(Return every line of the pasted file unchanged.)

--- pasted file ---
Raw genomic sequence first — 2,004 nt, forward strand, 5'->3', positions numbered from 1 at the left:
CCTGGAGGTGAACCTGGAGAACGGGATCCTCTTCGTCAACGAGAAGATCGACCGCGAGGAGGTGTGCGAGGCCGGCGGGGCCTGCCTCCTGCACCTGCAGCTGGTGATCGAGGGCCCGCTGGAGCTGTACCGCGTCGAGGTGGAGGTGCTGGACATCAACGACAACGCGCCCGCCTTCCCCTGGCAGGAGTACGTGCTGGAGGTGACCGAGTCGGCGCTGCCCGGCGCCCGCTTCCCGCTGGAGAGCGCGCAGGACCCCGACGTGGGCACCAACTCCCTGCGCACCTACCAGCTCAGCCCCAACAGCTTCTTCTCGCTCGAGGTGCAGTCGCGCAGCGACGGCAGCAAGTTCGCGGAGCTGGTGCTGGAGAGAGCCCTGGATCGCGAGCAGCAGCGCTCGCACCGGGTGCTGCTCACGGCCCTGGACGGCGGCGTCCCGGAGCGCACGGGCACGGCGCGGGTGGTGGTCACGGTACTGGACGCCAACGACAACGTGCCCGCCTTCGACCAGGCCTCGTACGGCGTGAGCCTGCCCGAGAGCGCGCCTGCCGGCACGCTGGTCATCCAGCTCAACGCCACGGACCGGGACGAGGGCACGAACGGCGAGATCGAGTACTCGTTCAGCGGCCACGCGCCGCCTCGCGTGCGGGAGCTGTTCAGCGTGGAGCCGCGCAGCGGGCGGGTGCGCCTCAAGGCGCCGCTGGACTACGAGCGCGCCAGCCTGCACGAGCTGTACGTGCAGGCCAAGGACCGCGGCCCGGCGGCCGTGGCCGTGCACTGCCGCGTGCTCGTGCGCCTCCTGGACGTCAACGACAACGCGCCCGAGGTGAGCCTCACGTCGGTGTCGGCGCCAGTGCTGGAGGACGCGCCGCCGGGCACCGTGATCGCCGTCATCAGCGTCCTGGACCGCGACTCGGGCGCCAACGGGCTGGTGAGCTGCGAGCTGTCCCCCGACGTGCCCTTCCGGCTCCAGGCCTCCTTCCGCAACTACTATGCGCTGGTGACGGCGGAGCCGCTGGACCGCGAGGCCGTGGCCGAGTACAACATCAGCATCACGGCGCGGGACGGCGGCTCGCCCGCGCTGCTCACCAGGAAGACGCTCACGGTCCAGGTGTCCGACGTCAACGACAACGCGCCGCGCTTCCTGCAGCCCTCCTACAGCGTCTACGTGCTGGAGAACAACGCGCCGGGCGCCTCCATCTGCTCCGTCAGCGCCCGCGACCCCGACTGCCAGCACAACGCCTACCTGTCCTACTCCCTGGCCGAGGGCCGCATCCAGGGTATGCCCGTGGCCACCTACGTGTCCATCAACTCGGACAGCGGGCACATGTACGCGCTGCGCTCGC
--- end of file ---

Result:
Raw genomic sequence first — 2,004 nt, forward strand, 5'->3', positions numbered from 1 at the left:
CCTGGAGGTGAACCTGGAGAACGGGATCCTCTTCGTCAACGAGAAGATCGACCGCGAGGAGGTGTGCGAGGCCGGCGGGGCCTGCCTCCTGCACCTGCAGCTGGTGATCGAGGGCCCGCTGGAGCTGTACCGCGTCGAGGTGGAGGTGCTGGACATCAACGACAACGCGCCCGCCTTCCCCTGGCAGGAGTACGTGCTGGAGGTGACCGAGTCGGCGCTGCCCGGCGCCCGCTTCCCGCTGGAGAGCGCGCAGGACCCCGACGTGGGCACCAACTCCCTGCGCACCTACCAGCTCAGCCCCAACAGCTTCTTCTCGCTCGAGGTGCAGTCGCGCAGCGACGGCAGCAAGTTCGCGGAGCTGGTGCTGGAGAGAGCCCTGGATCGCGAGCAGCAGCGCTCGCACCGGGTGCTGCTCACGGCCCTGGACGGCGGCGTCCCGGAGCGCACGGGCACGGCGCGGGTGGTGGTCACGGTACTGGACGCCAACGACAACGTGCCCGCCTTCGACCAGGCCTCGTACGGCGTGAGCCTGCCCGAGAGCGCGCCTGCCGGCACGCTGGTCATCCAGCTCAACGCCACGGACCGGGACGAGGGCACGAACGGCGAGATCGAGTACTCGTTCAGCGGCCACGCGCCGCCTCGCGTGCGGGAGCTGTTCAGCGTGGAGCCGCGCAGCGGGCGGGTGCGCCTCAAGGCGCCGCTGGACTACGAGCGCGCCAGCCTGCACGAGCTGTACGTGCAGGCCAAGGACCGCGGCCCGGCGGCCGTGGCCGTGCACTGCCGCGTGCTCGTGCGCCTCCTGGACGTCAACGACAACGCGCCCGAGGTGAGCCTCACGTCGGTGTCGGCGCCAGTGCTGGAGGACGCGCCGCCGGGCACCGTGATCGCCGTCATCAGCGTCCTGGACCGCGACTCGGGCGCCAACGGGCTGGTGAGCTGCGAGCTGTCCCCCGACGTGCCCTTCCGGCTCCAGGCCTCCTTCCGCAACTACTATGCGCTGGTGACGGCGGAGCCGCTGGACCGCGAGGCCGTGGCCGAGTACAACATCAGCATCACGGCGCGGGACGGCGGCTCGCCCGCGCTGCTCACCAGGAAGACGCTCACGGTCCAGGTGTCCGACGTCAACGACAACGCGCCGCGCTTCCTGCAGCCCTCCTACAGCGTCTACGTGCTGGAGAACAACGCGCCGGGCGCCTCCATCTGCTCCGTCAGCGCCCGCGACCCCGACTGCCAGCACAACGCCTACCTGTCCTACTCCCTGGCCGAGGGCCGCATCCAGGGTATGCCCGTGGCCACCTACGTGTCCATCAACTCGGACAGCGGGCACATGTACGCGCTGCGCTCGC